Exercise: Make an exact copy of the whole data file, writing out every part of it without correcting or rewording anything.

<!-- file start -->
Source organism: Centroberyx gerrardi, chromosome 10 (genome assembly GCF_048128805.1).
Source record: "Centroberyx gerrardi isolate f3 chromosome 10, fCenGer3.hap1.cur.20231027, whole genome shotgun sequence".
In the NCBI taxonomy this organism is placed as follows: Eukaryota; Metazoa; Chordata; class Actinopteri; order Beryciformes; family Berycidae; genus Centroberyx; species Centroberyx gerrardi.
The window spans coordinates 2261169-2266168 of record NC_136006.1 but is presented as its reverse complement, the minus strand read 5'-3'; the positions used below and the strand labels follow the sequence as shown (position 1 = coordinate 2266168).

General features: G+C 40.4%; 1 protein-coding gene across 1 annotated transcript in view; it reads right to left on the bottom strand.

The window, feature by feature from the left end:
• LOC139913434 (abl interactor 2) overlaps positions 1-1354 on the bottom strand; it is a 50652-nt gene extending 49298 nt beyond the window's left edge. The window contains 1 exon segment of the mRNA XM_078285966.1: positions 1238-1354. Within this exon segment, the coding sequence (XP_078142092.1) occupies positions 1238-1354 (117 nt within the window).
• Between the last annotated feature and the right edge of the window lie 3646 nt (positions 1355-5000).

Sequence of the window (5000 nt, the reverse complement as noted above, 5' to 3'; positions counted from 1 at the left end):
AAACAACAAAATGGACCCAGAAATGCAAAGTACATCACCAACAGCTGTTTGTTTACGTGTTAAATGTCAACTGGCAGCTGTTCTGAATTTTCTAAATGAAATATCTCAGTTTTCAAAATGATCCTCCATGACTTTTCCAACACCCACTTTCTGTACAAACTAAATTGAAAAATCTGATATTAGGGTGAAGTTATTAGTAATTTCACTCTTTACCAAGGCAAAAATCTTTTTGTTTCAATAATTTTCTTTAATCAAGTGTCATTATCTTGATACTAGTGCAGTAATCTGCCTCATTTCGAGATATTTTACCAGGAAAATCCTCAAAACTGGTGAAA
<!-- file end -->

Source organism: Centroberyx gerrardi, chromosome 10 (genome assembly GCF_048128805.1).
Source record: "Centroberyx gerrardi isolate f3 chromosome 10, fCenGer3.hap1.cur.20231027, whole genome shotgun sequence".
In the NCBI taxonomy this organism is placed as follows: Eukaryota; Metazoa; Chordata; class Actinopteri; order Beryciformes; family Berycidae; genus Centroberyx; species Centroberyx gerrardi.
The window spans coordinates 2261169-2266168 of record NC_136006.1 but is presented as its reverse complement, the minus strand read 5'-3'; the positions used below and the strand labels follow the sequence as shown (position 1 = coordinate 2266168).

General features: G+C 40.4%; 1 protein-coding gene across 1 annotated transcript in view; it reads right to left on the bottom strand.

The window, feature by feature from the left end:
• LOC139913434 (abl interactor 2) overlaps positions 1-1354 on the bottom strand; it is a 50652-nt gene extending 49298 nt beyond the window's left edge. The window contains 1 exon segment of the mRNA XM_078285966.1: positions 1238-1354. Within this exon segment, the coding sequence (XP_078142092.1) occupies positions 1238-1354 (117 nt within the window).
• Between the last annotated feature and the right edge of the window lie 3646 nt (positions 1355-5000).

Sequence of the window (5000 nt, the reverse complement as noted above, 5' to 3'; positions counted from 1 at the left end):
AAACAACAAAATGGACCCAGAAATGCAAAGTACATCACCAACAGCTGTTTGTTTACGTGTTAAATGTCAACTGGCAGCTGTTCTGAATTTTCTAAATGAAATATCTCAGTTTTCAAAATGATCCTCCATGACTTTTCCAACACCCACTTTCTGTACAAACTAAATTGAAAAATCTGATATTAGGGTGAAGTTATTAGTAATTTCACTCTTTACCAAGGCAAAAATCTTTTTGTTTCAATAATTTTCTTTAATCAAGTGTCATTATCTTGATACTAGTGCAGTAATCTGCCTCATTTCGAGATATTTTACCAGGAAAATCCTCAAAACTGGTGAAA